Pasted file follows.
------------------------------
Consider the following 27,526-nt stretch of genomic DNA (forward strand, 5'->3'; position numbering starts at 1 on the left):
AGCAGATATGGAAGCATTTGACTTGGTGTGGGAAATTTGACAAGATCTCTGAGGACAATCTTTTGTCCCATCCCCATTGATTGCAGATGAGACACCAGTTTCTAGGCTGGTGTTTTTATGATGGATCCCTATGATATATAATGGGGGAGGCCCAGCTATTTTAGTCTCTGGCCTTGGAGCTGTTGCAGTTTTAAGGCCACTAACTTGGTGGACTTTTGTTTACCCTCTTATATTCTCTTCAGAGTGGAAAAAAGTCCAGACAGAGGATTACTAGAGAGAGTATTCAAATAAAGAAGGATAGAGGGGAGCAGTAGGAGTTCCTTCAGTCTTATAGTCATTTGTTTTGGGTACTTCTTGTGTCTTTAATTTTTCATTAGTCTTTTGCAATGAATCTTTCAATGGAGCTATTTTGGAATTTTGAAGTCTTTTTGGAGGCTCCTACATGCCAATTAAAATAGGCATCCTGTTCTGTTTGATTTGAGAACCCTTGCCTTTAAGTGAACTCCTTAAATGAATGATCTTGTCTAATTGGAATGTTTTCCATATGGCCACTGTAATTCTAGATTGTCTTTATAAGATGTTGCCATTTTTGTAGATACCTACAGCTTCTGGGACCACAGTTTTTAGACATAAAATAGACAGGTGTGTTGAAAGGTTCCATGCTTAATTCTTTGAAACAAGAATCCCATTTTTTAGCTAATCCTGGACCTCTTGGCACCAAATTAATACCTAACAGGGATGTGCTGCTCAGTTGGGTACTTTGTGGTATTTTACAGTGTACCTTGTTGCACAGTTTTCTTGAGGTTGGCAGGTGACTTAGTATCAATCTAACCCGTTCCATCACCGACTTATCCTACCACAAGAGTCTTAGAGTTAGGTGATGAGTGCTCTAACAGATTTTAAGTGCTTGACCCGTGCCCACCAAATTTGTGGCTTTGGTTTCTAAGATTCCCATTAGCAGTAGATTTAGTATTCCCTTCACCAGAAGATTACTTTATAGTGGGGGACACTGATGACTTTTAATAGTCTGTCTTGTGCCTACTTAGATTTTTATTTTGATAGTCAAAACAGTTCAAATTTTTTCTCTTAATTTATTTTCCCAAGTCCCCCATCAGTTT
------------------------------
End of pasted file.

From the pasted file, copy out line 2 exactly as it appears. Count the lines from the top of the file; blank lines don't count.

AGCAGATATGGAAGCATTTGACTTGGTGTGGGAAATTTGACAAGATCTCTGAGGACAATCTTTTGTCCCATCCCCATTGATTGCAGATGAGACACCAGTTTCTAGGCTGGTGTTTTTATGATGGATCCCTATGATATATAATGGGGGAGGCCCAGCTATTTTAGTCTCTGGCCTTGGAGCTGTTGCAGTTTTAAGGCCACTAACTTGGTGGACTTTTGTTTACCCTCTTATATTCTCTTCAGAGTGGAAAAAAGTCCAGACAGAGGATTACTAGAGAGAGTATTCAAATAAAGAAGGATAGAGGGGAGCAGTAGGAGTTCCTTCAGTCTTATAGTCATTTGTTTTGGGTACTTCTTGTGTCTTTAATTTTTCATTAGTCTTTTGCAATGAATCTTTCAATGGAGCTATTTTGGAATTTTGAAGTCTTTTTGGAGGCTCCTACATGCCAATTAAAATAGGCATCCTGTTCTGTTTGATTTGAGAACCCTTGCCTTTAAGTGAACTCCTTAAATGAATGATCTTGTCTAATTGGAATGTTTTCCATATGGCCACTGTAATTCTAGATTGTCTTTATAAGATGTTGCCATTTTTGTAGATACCTACAGCTTCTGGGACCACAGTTTTTAGACATAAAATAGACAGGTGTGTTGAAAGGTTCCATGCTTAATTCTTTGAAACAAGAATCCCATTTTTTAGCTAATCCTGGACCTCTTGGCACCAAATTAATACCTAACAGGGATGTGCTGCTCAGTTGGGTACTTTGTGGTATTTTACAGTGTACCTTGTTGCACAGTTTTCTTGAGGTTGGCAGGTGACTTAGTATCAATCTAACCCGTTCCATCACCGACTTATCCTACCACAAGAGTCTTAGAGTTAGGTGATGAGTGCTCTAACAGATTTTAAGTGCTTGACCCGTGCCCACCAAATTTGTGGCTTTGGTTTCTAAGATTCCCATTAGCAGTAGATTTAGTATTCCCTTCACCAGAAGATTACTTTATAGTGGGGGACACTGATGACTTTTAATAGTCTGTCTTGTGCCTACTTAGATTTTTATTTTGATAGTCAAAACAGTTCAAATTTTTTCTCTTAATTTATTTTCCCAAGTCCCCCATCAGTTT